The Bishop of Rochester has warned that a decision to vote against introducing women bishops today could harm morale in the Church of England.
"The Church of England has spoken very clearly through the voting of the diocesan synods and we today have, I believe, a responsibility to show that we have listened," Rt Rev James Langstaff said.
"Wherever each of us stands on the spectrum of views, I want to suggest today that we have a responsibility to be guided, yes, by what we ourselves think, but also by what we assess to be the settled view of the great majority within the Church of England."
Speaking at York University, Bishop Langstaff said he respected the views of opponents of women bishops who felt they had no option but to vote against the legislation. But he hoped other opponents might choose to abstain from the vote.
David Cameron said he was in favour of women bishops as the Church of England prepares for a second vote on the issue.
The Prime Minister said: "I am in favour of women bishops. I think Archbishop Welby has shown great leadership on this issue and I wish him well."
The new chairman of payday lender Wonga has pledged "significant change" after the firm "made mistakes" in sending out letters from fake lawyers to customers in arrears.
ITV News Business Editor Joel Hills confirmed the appointment, tweeting:
Wonga appoints former boss of RSA as new Chairman. Andy Haste says he has mandate for "significant change" and that Wonga "made mistakes".
Andy Haste says he was approached by Greylock - one of Wonga's shareholders - before fake law firm letters made public.
Andy Haste warns that the changes necessary to win full FCA authorisation will make Wonga "a smaller and less profitable business".
Earlier this year, Helen-Ann Hartley became the first female priest ordained in the Church of England to become a bishop.Read the full story ›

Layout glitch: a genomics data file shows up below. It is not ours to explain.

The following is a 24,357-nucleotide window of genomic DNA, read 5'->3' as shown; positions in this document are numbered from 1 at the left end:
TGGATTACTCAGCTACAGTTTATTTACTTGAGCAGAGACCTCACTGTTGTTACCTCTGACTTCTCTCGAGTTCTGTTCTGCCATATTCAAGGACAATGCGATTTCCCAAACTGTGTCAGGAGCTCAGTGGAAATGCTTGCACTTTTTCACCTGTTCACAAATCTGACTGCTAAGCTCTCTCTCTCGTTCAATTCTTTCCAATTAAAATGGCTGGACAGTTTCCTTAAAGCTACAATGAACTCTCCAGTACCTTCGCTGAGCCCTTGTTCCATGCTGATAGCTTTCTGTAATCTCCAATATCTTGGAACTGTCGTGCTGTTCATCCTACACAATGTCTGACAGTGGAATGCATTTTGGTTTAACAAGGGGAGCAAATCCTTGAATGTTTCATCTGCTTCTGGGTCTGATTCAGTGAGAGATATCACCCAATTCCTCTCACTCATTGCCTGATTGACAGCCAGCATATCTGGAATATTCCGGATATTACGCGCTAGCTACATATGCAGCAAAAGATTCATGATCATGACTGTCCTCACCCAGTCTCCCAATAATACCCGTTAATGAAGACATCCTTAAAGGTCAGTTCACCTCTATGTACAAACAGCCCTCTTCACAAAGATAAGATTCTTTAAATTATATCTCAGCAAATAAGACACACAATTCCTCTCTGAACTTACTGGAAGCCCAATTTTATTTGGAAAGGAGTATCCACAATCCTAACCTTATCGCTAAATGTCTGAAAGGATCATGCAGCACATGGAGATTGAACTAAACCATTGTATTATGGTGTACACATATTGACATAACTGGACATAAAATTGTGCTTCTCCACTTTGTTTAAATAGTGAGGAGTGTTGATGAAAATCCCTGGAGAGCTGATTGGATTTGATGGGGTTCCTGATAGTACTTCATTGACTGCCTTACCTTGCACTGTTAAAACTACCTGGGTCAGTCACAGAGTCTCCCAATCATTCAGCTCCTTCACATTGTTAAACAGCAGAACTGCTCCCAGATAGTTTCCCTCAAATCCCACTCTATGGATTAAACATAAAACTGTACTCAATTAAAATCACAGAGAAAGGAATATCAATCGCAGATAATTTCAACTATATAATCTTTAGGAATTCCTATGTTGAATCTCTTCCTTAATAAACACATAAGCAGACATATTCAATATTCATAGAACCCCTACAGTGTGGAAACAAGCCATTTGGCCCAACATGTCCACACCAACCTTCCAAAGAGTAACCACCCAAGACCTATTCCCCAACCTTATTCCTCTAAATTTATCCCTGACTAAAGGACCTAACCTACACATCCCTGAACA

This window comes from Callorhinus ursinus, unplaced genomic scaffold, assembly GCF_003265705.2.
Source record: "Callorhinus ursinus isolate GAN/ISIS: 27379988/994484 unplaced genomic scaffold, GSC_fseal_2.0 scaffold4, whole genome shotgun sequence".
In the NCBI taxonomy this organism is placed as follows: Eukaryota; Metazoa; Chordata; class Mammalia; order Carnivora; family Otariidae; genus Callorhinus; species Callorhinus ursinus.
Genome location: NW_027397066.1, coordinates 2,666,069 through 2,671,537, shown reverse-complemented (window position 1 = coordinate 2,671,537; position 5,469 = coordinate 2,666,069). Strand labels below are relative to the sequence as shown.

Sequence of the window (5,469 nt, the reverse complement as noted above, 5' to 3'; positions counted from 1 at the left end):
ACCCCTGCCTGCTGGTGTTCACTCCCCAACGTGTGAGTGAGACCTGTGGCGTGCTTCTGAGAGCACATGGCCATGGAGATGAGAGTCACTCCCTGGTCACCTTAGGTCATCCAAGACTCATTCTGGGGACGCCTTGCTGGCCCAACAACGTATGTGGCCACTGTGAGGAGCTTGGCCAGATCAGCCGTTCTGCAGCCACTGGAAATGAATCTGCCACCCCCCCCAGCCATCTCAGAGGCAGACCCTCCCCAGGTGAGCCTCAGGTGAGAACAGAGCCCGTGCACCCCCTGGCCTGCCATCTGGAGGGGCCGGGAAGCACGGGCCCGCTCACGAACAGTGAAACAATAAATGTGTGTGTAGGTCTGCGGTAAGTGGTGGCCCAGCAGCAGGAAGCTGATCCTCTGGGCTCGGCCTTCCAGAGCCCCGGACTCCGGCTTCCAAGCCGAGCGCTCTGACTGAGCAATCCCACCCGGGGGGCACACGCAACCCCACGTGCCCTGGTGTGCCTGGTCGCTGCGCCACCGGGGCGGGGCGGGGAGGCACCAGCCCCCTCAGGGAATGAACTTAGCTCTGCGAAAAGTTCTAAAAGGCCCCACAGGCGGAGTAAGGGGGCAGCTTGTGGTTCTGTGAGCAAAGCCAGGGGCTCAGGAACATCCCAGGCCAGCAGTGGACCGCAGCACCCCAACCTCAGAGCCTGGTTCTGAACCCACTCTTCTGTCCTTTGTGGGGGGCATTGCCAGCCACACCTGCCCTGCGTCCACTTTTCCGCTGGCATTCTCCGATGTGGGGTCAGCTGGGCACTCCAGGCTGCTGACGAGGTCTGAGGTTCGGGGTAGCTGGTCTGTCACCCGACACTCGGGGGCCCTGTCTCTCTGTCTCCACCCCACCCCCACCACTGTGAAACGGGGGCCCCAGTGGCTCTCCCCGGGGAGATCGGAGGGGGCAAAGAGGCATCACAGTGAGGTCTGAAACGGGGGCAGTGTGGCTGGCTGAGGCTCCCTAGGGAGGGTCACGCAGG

Good Morning Britain's Chief Correspondent Richard Gaisford has tweeted from York where members of the General Synod will vote on women bishops.
Ready to play their part in history of Church of England. Members of the General Synod vote today on women Bishops. http://t.co/S67HO7i1ji
Ordaining women bishops "will bring hope" to the Church of England after years of debate over the issue, a female Reverend has told Good Morning Britain.
Rev Yvonne Clarke admitted "there may be some division" if the vote went in favour of female bishops but felt, in the long run, "it can only be better for the Church of England".
Allowing women to become bishops would "undermine" the roles either gender traditionally plays in the church, according to a female member of the Church of England Synod.
Susie Leafe told Good Morning Britain: "Every role in the church is equal. The bishop has just the same value as a Sunday school teacher."
The Reverend Jody Stowell, from north west London, and a spokeswoman for Women and the Church, said they were "hopeful" of success in the vote for women bishops.
The Church of England is being given a second chance to back the introduction of women bishops at a key meeting today.
We are hopeful because of all the work that has been done within the General Synod in terms of relationships between people who have different opinions on this.
We would not say we are overly confident at all because it is the same set of people who voted it down in November 2012 so we have to be realistic about that.
Reverend Rose Hudson-Wilkin, who is the Speaker's chaplain to the House of Commons, remains sceptical about whether the Church of England will vote yes appoint women bishops.
Speaking to ITV News, Rev. Hudson-Wilkin said that she believed in "miracles", adding that she was "disappointed" it had taken so long for the church to make the decision.
Archbishop of Canterbury Justin Welby has said members of the Church of England will not be thrown out.
However, he told BBC's The Andrew Marr Show that they will be forced to treat women in exactly the same way as all other bishops should an upcoming vote ensure their introduction.